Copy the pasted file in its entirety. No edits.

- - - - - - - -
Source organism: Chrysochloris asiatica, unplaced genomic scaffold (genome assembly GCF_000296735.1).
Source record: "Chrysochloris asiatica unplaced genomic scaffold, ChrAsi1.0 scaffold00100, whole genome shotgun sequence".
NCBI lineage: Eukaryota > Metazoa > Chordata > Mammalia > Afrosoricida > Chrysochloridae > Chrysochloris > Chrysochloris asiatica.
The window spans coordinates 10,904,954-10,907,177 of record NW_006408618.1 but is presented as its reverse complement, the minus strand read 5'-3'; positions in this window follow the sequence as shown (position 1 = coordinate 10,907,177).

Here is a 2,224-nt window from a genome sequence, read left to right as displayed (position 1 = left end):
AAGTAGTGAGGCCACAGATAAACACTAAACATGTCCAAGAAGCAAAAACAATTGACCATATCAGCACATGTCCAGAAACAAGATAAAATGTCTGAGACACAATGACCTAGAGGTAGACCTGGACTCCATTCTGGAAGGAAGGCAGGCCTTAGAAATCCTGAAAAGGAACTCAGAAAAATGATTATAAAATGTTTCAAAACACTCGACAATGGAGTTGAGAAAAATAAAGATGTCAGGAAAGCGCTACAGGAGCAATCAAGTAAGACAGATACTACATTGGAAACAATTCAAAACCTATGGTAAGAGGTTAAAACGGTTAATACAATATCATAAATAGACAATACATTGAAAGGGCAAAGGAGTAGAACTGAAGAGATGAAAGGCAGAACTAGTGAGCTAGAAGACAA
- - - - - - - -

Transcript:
Source organism: Chrysochloris asiatica, unplaced genomic scaffold (genome assembly GCF_000296735.1).
Source record: "Chrysochloris asiatica unplaced genomic scaffold, ChrAsi1.0 scaffold00100, whole genome shotgun sequence".
NCBI lineage: Eukaryota > Metazoa > Chordata > Mammalia > Afrosoricida > Chrysochloridae > Chrysochloris > Chrysochloris asiatica.
The window spans coordinates 10,904,954-10,907,177 of record NW_006408618.1 but is presented as its reverse complement, the minus strand read 5'-3'; positions in this window follow the sequence as shown (position 1 = coordinate 10,907,177).

Here is a 2,224-nt window from a genome sequence, read left to right as displayed (position 1 = left end):
AAGTAGTGAGGCCACAGATAAACACTAAACATGTCCAAGAAGCAAAAACAATTGACCATATCAGCACATGTCCAGAAACAAGATAAAATGTCTGAGACACAATGACCTAGAGGTAGACCTGGACTCCATTCTGGAAGGAAGGCAGGCCTTAGAAATCCTGAAAAGGAACTCAGAAAAATGATTATAAAATGTTTCAAAACACTCGACAATGGAGTTGAGAAAAATAAAGATGTCAGGAAAGCGCTACAGGAGCAATCAAGTAAGACAGATACTACATTGGAAACAATTCAAAACCTATGGTAAGAGGTTAAAACGGTTAATACAATATCATAAATAGACAATACATTGAAAGGGCAAAGGAGTAGAACTGAAGAGATGAAAGGCAGAACTAGTGAGCTAGAAGACAA